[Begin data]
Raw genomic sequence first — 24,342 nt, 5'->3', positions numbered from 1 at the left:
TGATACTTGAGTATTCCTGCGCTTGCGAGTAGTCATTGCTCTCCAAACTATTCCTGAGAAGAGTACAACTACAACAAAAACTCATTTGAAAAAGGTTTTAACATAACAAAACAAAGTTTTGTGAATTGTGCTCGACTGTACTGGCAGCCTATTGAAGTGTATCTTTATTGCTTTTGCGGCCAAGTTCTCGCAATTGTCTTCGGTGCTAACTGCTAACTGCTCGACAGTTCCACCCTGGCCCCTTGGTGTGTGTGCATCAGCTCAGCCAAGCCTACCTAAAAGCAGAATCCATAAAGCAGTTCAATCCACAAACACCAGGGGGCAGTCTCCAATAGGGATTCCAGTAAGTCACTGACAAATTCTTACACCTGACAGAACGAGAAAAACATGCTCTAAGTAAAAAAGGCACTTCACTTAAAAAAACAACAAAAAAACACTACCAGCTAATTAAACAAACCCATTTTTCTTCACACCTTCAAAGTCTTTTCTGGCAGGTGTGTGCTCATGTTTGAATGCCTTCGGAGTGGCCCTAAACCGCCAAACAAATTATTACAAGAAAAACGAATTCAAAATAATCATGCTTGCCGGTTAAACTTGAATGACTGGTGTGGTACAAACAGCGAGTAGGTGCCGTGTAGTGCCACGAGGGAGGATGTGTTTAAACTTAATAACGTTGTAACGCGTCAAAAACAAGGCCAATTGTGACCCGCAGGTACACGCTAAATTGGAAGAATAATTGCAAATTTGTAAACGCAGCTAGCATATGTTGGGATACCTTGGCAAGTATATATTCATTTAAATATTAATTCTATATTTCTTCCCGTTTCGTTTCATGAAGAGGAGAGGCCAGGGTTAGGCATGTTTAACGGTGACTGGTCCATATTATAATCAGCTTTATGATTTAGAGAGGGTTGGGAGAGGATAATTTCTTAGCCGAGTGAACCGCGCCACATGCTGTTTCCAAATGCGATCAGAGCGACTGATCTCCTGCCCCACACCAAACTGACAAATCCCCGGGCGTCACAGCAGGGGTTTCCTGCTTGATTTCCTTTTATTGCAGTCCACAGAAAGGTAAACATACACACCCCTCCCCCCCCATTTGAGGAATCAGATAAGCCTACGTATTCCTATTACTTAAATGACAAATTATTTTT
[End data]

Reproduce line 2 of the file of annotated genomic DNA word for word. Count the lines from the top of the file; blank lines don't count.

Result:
TGATACTTGAGTATTCCTGCGCTTGCGAGTAGTCATTGCTCTCCAAACTATTCCTGAGAAGAGTACAACTACAACAAAAACTCATTTGAAAAAGGTTTTAACATAACAAAACAAAGTTTTGTGAATTGTGCTCGACTGTACTGGCAGCCTATTGAAGTGTATCTTTATTGCTTTTGCGGCCAAGTTCTCGCAATTGTCTTCGGTGCTAACTGCTAACTGCTCGACAGTTCCACCCTGGCCCCTTGGTGTGTGTGCATCAGCTCAGCCAAGCCTACCTAAAAGCAGAATCCATAAAGCAGTTCAATCCACAAACACCAGGGGGCAGTCTCCAATAGGGATTCCAGTAAGTCACTGACAAATTCTTACACCTGACAGAACGAGAAAAACATGCTCTAAGTAAAAAAGGCACTTCACTTAAAAAAACAACAAAAAAACACTACCAGCTAATTAAACAAACCCATTTTTCTTCACACCTTCAAAGTCTTTTCTGGCAGGTGTGTGCTCATGTTTGAATGCCTTCGGAGTGGCCCTAAACCGCCAAACAAATTATTACAAGAAAAACGAATTCAAAATAATCATGCTTGCCGGTTAAACTTGAATGACTGGTGTGGTACAAACAGCGAGTAGGTGCCGTGTAGTGCCACGAGGGAGGATGTGTTTAAACTTAATAACGTTGTAACGCGTCAAAAACAAGGCCAATTGTGACCCGCAGGTACACGCTAAATTGGAAGAATAATTGCAAATTTGTAAACGCAGCTAGCATATGTTGGGATACCTTGGCAAGTATATATTCATTTAAATATTAATTCTATATTTCTTCCCGTTTCGTTTCATGAAGAGGAGAGGCCAGGGTTAGGCATGTTTAACGGTGACTGGTCCATATTATAATCAGCTTTATGATTTAGAGAGGGTTGGGAGAGGATAATTTCTTAGCCGAGTGAACCGCGCCACATGCTGTTTCCAAATGCGATCAGAGCGACTGATCTCCTGCCCCACACCAAACTGACAAATCCCCGGGCGTCACAGCAGGGGTTTCCTGCTTGATTTCCTTTTATTGCAGTCCACAGAAAGGTAAACATACACACCCCTCCCCCCCCATTTGAGGAATCAGATAAGCCTACGTATTCCTATTACTTAAATGACAAATTATTTTT